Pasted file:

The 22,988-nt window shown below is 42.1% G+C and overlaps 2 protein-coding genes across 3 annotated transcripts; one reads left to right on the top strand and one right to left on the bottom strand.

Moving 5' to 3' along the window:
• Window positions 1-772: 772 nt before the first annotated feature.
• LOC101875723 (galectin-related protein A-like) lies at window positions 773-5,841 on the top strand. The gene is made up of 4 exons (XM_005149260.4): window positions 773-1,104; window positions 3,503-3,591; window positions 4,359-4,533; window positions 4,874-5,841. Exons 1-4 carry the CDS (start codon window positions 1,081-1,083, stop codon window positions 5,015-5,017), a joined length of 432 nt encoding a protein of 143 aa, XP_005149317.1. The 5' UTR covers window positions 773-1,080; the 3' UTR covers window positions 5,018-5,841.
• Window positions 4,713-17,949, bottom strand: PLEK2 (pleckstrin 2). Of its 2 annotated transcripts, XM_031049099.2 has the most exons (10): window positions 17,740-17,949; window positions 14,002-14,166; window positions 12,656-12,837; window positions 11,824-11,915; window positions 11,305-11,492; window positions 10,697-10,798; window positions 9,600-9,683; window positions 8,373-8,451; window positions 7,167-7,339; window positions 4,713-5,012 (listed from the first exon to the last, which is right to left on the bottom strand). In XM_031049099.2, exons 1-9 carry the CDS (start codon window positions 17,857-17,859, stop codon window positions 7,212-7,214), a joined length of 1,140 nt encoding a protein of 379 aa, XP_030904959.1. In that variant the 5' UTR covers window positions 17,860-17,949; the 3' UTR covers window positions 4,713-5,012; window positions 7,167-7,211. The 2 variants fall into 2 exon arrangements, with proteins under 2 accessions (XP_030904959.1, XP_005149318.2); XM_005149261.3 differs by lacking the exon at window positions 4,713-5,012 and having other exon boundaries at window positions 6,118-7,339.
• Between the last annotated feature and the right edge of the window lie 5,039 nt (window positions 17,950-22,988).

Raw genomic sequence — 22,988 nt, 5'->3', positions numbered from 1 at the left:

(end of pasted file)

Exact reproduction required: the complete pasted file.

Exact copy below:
The 22,988-nt window shown below is 42.1% G+C and overlaps 2 protein-coding genes across 3 annotated transcripts; one reads left to right on the top strand and one right to left on the bottom strand.

Moving 5' to 3' along the window:
• Window positions 1-772: 772 nt before the first annotated feature.
• LOC101875723 (galectin-related protein A-like) lies at window positions 773-5,841 on the top strand. The gene is made up of 4 exons (XM_005149260.4): window positions 773-1,104; window positions 3,503-3,591; window positions 4,359-4,533; window positions 4,874-5,841. Exons 1-4 carry the CDS (start codon window positions 1,081-1,083, stop codon window positions 5,015-5,017), a joined length of 432 nt encoding a protein of 143 aa, XP_005149317.1. The 5' UTR covers window positions 773-1,080; the 3' UTR covers window positions 5,018-5,841.
• Window positions 4,713-17,949, bottom strand: PLEK2 (pleckstrin 2). Of its 2 annotated transcripts, XM_031049099.2 has the most exons (10): window positions 17,740-17,949; window positions 14,002-14,166; window positions 12,656-12,837; window positions 11,824-11,915; window positions 11,305-11,492; window positions 10,697-10,798; window positions 9,600-9,683; window positions 8,373-8,451; window positions 7,167-7,339; window positions 4,713-5,012 (listed from the first exon to the last, which is right to left on the bottom strand). In XM_031049099.2, exons 1-9 carry the CDS (start codon window positions 17,857-17,859, stop codon window positions 7,212-7,214), a joined length of 1,140 nt encoding a protein of 379 aa, XP_030904959.1. In that variant the 5' UTR covers window positions 17,860-17,949; the 3' UTR covers window positions 4,713-5,012; window positions 7,167-7,211. The 2 variants fall into 2 exon arrangements, with proteins under 2 accessions (XP_030904959.1, XP_005149318.2); XM_005149261.3 differs by lacking the exon at window positions 4,713-5,012 and having other exon boundaries at window positions 6,118-7,339.
• Between the last annotated feature and the right edge of the window lie 5,039 nt (window positions 17,950-22,988).

Raw genomic sequence — 22,988 nt, 5'->3', positions numbered from 1 at the left: